9.2 - Flow of energy

All processes in both nature and technology occur through a continuous flow of energy. Scientists learn a great deal by following the flow and transformation of energy. A system can transform its available energy into speed, height, heat, or even mass. The system must have energy to begin with, and any energy transformed into one form depletes other forms by the same amount. This section examines how energy is transformed through technologies such as the photovoltaic cell, which converts radiant energy into electrical energy. Read the text aloud
Energy flow diagrams
Consider the sewing machine, one of the most revolutionary devices ever invented. Clothing is a basic human need and prior to the sewing machine all clothes were stitched together by hand. Hand sewing requires considerable skill and takes a long time. A single shirt might take several hours to sew by hand. The same shirt can be sewn on a machine in six minutes with perfect, uniform stitches. Read the text aloud Energy flow in clothing manufacture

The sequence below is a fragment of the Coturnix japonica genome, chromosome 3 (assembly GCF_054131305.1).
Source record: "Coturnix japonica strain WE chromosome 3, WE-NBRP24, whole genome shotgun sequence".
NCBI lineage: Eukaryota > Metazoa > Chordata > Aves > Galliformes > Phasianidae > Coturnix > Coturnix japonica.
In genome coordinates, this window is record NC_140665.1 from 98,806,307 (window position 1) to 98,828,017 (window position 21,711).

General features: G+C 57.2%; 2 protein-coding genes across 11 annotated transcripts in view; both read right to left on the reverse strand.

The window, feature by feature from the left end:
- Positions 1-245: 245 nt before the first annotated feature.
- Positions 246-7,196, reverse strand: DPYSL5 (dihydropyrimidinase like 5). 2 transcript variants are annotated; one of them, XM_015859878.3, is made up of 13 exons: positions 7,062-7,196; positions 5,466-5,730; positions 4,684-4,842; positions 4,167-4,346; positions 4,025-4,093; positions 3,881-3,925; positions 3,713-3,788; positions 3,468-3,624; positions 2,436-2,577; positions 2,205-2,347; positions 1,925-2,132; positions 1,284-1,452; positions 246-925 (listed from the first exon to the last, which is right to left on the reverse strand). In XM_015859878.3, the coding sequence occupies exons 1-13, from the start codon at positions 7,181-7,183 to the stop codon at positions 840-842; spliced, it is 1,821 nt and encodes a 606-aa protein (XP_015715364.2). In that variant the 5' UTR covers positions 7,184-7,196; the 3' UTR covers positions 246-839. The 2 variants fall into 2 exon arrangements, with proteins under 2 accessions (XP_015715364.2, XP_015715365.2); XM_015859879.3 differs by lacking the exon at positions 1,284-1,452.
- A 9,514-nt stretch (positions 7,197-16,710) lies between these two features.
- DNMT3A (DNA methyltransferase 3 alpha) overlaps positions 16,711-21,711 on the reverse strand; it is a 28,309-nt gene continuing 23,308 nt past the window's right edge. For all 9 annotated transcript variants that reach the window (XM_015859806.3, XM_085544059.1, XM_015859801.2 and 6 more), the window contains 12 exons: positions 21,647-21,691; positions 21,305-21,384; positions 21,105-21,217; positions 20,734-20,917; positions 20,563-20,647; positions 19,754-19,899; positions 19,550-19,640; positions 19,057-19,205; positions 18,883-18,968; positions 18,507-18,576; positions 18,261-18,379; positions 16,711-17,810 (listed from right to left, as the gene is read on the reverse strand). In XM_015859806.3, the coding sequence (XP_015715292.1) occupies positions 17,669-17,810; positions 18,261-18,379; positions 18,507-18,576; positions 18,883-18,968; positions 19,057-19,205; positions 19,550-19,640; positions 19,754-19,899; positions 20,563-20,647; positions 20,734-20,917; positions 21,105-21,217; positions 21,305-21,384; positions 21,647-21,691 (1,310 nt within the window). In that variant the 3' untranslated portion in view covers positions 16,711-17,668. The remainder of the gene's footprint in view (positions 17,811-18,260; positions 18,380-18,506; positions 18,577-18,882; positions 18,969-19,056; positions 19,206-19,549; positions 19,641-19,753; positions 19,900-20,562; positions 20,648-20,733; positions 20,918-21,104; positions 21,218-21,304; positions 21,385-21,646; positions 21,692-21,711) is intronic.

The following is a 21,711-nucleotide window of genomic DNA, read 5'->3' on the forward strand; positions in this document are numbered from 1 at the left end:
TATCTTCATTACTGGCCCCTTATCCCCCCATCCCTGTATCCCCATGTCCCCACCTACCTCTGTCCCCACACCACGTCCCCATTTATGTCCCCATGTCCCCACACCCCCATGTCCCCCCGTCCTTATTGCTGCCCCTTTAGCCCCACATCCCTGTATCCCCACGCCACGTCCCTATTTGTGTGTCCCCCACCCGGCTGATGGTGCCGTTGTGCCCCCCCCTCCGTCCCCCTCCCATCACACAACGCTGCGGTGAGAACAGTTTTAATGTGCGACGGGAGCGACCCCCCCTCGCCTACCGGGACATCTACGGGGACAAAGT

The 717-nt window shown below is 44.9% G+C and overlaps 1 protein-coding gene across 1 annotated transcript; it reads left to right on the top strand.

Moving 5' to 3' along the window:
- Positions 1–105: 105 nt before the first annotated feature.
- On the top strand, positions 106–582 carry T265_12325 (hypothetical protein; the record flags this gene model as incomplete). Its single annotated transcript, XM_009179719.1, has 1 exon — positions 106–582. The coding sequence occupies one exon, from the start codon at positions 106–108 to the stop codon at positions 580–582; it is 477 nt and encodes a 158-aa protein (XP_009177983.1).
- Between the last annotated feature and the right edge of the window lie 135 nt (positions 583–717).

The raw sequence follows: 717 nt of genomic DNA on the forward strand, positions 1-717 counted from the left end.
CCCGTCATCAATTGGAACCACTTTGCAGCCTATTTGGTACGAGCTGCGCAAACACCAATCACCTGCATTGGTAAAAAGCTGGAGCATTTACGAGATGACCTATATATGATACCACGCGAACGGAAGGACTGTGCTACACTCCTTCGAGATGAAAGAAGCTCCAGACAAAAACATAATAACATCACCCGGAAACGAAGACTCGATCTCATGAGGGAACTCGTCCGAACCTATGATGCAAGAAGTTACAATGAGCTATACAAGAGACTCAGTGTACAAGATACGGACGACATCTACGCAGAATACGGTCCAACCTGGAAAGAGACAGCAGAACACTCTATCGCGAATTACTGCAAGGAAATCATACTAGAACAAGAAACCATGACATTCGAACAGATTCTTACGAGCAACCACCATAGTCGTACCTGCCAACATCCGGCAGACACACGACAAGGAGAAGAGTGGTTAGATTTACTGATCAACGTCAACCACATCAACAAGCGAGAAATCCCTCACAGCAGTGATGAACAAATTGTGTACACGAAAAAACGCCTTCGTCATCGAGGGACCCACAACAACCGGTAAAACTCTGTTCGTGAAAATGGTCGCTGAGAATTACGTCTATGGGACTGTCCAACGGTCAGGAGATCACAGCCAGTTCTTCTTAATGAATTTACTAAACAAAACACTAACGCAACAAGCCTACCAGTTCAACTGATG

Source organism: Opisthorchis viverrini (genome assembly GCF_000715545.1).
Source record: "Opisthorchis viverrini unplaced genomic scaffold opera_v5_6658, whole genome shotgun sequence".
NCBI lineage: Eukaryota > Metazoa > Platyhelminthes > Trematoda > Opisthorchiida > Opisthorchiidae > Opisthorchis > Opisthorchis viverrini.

Sewing requires mechanical work—forcing a needle through cloth. To estimate the energy involved, assume a weight of 20 N for your forearm and hand. Your hand moves about 40 cm to make a stitch so each stitch represents about 8 J of muscle work. If you average a stitch every 2 s that is an energy flow of 4 J/s. That muscular energy comes from food which derives ultimately from sunlight, so the flow of energy through your muscles traces its way back to nuclear energy in the sun. Read the text aloud
Transforming energy from one form to another is depicted in an energy flow diagram or described as an energy chain. The energy used by the sewing machine comes from an electric motor that converts electrical energy to mechanical energy. Two-thirds of U.S. electricity is generated from burning coal or natural gas. The fossil fuel itself came from decaying plants. Burning fuel transforms chemical energy into thermal energy, and the heat produced is used to boil water into steam. The steam turns a turbine that converts the thermodynamic energy of the gas into mechanical energy; the turbine drives a generator to produce electrical energy. The electrical energy we use is ultimately derived from nuclear energy in the Sun, transported to the Earth as radiant energy, accumulated by plants over millions of years, then stored in fossil fuels. Read the text aloud Show Energy content of goods
Where does the vast majority of Earth’s energy originate?
  1. the Moon
  2. the Earth’s core
  3. the atmosphere
  4. the Sun

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